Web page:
Double Taxation – Another Transition Tax Problem
By now, many taxpayers are figuring out the need and the methodology to file and pay the transition tax. However, there may be problems into the future as this law continues to appear to be unintended and ill-conceived for individual taxpayers.
The basics of the transition tax is a one-time tax to be paid on all accumulated earnings and profits of certain foreign subsidiaries. (for more information click here) This tax is due and payable even if the earnings and profits are not actually paid out as a dividend. The balance is that these earnings may be paid out at any time in the future tax free. Everything else aside, that seems to work out. However, the problem isn’t the future distributions, it is that you can’t distribute in the past, which will lead to double taxation.
Let’s take an example to review the logistics. Taxpayer has $100 of earnings and profits in a foreign subsidiary. Let’s assume taxpayer is required to pay $15 of transition tax on this amount. This $15 is paid on the 2017 tax return. Now, it is 2018 and taxpayer wants this money tax free…….but that is only tax free in the U.S. What if the foreign country charges a tax of $15 on this dividend, normally this would fully offset the $15 U.S. tax. The problem is though, there is no U.S. tax on taxpayer’s 2018 tax return to use this tax to offset through a foreign tax credit. The U.S. tax was in 2017; however, 2017 is over, taxpayer cannot go back and pay a dividend to match up with the tax paid in the foreign country. Furthermore, since no dividend was even considered by the end of 2017 there cannot even be made the argument that the tax was accrued for the 2017 year.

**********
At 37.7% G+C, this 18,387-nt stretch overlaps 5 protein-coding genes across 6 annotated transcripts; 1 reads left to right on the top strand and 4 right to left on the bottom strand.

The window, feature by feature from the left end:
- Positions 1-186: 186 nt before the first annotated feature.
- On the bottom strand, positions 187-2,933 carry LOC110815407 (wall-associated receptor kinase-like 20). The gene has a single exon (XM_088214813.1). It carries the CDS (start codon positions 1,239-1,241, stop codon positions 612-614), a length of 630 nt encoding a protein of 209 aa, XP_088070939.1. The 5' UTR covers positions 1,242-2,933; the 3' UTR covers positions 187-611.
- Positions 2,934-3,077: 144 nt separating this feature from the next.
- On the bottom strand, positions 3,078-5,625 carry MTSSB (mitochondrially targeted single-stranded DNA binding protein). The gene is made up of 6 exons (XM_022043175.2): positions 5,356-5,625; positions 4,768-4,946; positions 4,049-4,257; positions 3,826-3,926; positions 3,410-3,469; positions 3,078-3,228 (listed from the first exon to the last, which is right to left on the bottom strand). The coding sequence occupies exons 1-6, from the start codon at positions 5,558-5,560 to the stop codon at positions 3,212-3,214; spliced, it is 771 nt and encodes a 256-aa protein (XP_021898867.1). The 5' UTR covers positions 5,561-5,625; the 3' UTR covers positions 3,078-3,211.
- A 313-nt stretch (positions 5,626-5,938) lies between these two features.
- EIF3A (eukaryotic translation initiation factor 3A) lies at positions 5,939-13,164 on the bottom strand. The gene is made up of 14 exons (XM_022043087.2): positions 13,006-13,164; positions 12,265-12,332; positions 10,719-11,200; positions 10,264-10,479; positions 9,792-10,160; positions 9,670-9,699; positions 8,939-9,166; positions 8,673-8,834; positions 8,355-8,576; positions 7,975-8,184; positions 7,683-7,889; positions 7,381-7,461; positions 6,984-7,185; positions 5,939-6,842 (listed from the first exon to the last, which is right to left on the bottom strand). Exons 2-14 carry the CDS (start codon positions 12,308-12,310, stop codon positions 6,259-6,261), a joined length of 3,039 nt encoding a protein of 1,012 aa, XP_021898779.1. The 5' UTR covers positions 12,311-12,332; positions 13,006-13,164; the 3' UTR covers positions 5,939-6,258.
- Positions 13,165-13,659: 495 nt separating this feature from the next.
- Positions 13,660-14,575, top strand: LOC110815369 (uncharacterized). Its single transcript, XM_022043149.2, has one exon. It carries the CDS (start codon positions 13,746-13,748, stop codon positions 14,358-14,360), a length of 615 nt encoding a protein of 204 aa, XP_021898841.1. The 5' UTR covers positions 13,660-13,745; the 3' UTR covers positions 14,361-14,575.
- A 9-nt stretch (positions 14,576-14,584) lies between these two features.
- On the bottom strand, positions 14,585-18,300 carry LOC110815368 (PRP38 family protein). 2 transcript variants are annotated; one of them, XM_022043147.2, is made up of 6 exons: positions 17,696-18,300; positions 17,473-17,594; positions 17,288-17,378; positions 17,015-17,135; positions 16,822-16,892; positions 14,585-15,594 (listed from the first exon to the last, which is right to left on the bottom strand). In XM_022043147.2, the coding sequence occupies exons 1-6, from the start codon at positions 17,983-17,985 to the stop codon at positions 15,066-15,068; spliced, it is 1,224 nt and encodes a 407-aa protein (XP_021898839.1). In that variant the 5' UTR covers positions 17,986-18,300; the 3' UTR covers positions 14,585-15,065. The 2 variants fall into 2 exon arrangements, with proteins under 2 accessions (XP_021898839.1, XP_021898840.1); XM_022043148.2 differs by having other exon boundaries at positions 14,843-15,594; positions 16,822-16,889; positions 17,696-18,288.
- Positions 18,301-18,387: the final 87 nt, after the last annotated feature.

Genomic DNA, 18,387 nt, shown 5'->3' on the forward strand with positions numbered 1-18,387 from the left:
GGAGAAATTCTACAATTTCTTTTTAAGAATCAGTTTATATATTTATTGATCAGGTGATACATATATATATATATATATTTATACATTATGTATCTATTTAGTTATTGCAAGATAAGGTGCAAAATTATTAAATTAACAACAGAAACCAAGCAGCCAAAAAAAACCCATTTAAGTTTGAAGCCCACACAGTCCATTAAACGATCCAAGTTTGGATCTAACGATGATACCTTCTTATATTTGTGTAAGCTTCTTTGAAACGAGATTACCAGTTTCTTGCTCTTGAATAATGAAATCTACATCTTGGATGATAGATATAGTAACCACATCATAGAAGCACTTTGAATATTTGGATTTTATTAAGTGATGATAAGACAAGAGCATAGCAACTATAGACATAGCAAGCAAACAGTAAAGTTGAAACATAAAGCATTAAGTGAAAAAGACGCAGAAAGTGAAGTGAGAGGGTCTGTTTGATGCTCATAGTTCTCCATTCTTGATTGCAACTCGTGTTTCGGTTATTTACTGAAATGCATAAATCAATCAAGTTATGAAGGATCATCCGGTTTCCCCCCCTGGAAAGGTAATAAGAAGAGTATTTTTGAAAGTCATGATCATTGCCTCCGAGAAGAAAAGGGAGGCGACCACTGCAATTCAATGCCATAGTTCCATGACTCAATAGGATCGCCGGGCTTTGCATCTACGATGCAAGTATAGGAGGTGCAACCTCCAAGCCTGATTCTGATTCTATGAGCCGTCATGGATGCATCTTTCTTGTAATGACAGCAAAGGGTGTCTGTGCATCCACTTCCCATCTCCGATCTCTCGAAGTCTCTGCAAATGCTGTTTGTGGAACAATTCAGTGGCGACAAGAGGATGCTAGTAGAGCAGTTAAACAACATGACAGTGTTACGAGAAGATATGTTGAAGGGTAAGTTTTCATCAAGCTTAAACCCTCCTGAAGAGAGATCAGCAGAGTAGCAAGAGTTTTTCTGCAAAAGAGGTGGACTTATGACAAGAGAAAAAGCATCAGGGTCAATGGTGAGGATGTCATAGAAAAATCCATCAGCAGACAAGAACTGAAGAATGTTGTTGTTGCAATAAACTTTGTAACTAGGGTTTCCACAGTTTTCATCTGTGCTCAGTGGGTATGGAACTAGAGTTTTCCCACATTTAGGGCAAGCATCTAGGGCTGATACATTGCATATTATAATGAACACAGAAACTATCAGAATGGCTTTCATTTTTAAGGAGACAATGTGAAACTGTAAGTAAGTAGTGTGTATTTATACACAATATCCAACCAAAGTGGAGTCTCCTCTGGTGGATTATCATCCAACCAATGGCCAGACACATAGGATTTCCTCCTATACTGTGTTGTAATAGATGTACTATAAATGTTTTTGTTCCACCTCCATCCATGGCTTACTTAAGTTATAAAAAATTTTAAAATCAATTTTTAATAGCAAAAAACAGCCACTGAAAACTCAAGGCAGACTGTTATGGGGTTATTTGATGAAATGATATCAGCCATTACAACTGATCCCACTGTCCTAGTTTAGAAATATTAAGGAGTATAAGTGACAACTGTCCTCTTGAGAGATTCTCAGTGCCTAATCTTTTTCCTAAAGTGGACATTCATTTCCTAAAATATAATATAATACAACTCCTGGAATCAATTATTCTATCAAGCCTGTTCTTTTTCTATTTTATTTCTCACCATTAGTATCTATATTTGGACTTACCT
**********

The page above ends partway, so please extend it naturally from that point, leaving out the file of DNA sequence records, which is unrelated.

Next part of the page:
Our office has had discussions with authorities at the IRS, who are aware of this problem, but offer no real answers. There may be the possibility to pay the dividend in 2018, pay the foreign tax, and then carryback a credit, but this isn’t a perfect answer and is really the only possible option at this point. On the other hand, taxpayers may decide to opt for the election to be taxed as a corporation, possibly using indirect credits to avoid the transition tax and then deferring the tax to the future when there will be a foreign tax credit to use as an offset. As this is just in the beginning stages it is difficult to predict what may happen, but once again the misapplication of the transition tax to individuals has shown to create yet another problem.